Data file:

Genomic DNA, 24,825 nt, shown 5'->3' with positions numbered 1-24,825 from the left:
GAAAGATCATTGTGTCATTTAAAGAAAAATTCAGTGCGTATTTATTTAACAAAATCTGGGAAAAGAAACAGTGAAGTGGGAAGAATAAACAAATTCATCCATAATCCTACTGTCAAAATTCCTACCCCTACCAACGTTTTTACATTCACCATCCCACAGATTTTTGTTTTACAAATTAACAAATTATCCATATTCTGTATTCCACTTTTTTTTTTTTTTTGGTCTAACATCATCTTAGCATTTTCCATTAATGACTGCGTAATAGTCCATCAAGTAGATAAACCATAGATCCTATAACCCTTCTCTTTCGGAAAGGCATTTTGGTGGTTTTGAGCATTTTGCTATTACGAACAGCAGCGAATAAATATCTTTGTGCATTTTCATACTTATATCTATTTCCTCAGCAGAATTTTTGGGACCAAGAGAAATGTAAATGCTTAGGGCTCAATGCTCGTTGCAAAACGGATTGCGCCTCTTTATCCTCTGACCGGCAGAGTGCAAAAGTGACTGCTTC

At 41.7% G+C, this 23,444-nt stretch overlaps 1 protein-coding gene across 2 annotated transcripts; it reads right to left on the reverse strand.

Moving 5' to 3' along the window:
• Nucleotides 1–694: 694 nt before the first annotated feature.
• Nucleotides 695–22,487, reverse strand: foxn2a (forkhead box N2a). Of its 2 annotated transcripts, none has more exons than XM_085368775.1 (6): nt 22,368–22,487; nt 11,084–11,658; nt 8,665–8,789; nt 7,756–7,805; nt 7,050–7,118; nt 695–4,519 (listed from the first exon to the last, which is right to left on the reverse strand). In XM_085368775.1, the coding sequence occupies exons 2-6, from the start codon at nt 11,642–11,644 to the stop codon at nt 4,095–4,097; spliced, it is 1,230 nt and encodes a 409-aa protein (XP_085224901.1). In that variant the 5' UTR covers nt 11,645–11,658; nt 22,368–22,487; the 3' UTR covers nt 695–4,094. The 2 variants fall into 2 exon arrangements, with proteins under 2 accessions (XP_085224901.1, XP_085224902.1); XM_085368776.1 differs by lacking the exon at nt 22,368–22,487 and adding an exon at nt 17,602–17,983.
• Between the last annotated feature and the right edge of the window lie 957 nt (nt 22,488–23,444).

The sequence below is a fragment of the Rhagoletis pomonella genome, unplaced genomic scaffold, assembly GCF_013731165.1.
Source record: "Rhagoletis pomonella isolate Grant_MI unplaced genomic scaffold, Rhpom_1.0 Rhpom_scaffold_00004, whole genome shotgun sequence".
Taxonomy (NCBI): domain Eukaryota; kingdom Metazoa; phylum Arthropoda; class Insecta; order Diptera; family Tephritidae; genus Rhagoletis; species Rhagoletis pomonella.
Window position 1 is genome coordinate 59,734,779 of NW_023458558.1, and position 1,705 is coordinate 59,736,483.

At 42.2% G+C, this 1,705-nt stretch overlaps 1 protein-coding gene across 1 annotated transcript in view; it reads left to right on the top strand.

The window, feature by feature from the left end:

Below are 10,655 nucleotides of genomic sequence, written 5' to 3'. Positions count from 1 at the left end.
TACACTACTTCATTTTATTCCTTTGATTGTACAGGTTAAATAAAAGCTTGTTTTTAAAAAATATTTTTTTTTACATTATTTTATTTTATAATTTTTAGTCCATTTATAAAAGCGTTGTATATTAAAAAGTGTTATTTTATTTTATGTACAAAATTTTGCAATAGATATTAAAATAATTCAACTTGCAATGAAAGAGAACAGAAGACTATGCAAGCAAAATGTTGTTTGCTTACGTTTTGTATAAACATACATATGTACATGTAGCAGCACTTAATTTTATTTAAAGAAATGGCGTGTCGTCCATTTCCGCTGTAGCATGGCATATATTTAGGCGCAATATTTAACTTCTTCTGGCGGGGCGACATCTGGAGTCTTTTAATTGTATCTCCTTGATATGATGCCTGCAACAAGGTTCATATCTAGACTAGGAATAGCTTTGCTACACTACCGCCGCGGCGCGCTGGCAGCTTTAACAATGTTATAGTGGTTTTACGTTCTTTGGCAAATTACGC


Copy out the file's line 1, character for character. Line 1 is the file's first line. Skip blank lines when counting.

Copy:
Genomic DNA, 24,825 nt, shown 5'->3' with positions numbered 1-24,825 from the left: